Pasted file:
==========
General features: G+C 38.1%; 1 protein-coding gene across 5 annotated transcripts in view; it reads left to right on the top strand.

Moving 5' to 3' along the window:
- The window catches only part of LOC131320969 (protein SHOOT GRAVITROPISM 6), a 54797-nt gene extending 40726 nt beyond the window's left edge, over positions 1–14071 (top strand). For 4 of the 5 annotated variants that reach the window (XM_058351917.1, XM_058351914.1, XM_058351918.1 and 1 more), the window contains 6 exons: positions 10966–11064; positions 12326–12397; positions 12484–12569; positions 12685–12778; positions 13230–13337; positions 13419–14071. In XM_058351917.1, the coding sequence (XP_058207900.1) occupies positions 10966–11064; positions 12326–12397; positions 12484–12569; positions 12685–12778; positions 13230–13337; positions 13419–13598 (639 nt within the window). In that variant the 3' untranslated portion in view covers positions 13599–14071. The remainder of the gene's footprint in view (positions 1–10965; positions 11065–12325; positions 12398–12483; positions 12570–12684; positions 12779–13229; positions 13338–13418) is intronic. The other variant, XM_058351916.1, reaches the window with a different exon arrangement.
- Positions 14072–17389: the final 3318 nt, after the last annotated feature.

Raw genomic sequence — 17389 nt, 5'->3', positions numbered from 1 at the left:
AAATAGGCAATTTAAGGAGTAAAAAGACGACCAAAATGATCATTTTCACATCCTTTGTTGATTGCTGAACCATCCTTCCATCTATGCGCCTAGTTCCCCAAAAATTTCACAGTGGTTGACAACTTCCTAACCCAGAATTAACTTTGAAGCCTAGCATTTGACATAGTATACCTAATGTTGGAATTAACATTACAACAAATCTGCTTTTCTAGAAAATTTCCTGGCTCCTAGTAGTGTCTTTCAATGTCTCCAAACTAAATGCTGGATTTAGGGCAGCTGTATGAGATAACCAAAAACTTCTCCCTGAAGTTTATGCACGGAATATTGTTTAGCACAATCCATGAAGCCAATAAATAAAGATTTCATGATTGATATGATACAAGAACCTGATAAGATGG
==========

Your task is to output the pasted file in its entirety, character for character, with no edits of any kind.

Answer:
General features: G+C 38.1%; 1 protein-coding gene across 5 annotated transcripts in view; it reads left to right on the top strand.

Moving 5' to 3' along the window:
- The window catches only part of LOC131320969 (protein SHOOT GRAVITROPISM 6), a 54797-nt gene extending 40726 nt beyond the window's left edge, over positions 1–14071 (top strand). For 4 of the 5 annotated variants that reach the window (XM_058351917.1, XM_058351914.1, XM_058351918.1 and 1 more), the window contains 6 exons: positions 10966–11064; positions 12326–12397; positions 12484–12569; positions 12685–12778; positions 13230–13337; positions 13419–14071. In XM_058351917.1, the coding sequence (XP_058207900.1) occupies positions 10966–11064; positions 12326–12397; positions 12484–12569; positions 12685–12778; positions 13230–13337; positions 13419–13598 (639 nt within the window). In that variant the 3' untranslated portion in view covers positions 13599–14071. The remainder of the gene's footprint in view (positions 1–10965; positions 11065–12325; positions 12398–12483; positions 12570–12684; positions 12779–13229; positions 13338–13418) is intronic. The other variant, XM_058351916.1, reaches the window with a different exon arrangement.
- Positions 14072–17389: the final 3318 nt, after the last annotated feature.

Raw genomic sequence — 17389 nt, 5'->3', positions numbered from 1 at the left:
AAATAGGCAATTTAAGGAGTAAAAAGACGACCAAAATGATCATTTTCACATCCTTTGTTGATTGCTGAACCATCCTTCCATCTATGCGCCTAGTTCCCCAAAAATTTCACAGTGGTTGACAACTTCCTAACCCAGAATTAACTTTGAAGCCTAGCATTTGACATAGTATACCTAATGTTGGAATTAACATTACAACAAATCTGCTTTTCTAGAAAATTTCCTGGCTCCTAGTAGTGTCTTTCAATGTCTCCAAACTAAATGCTGGATTTAGGGCAGCTGTATGAGATAACCAAAAACTTCTCCCTGAAGTTTATGCACGGAATATTGTTTAGCACAATCCATGAAGCCAATAAATAAAGATTTCATGATTGATATGATACAAGAACCTGATAAGATGG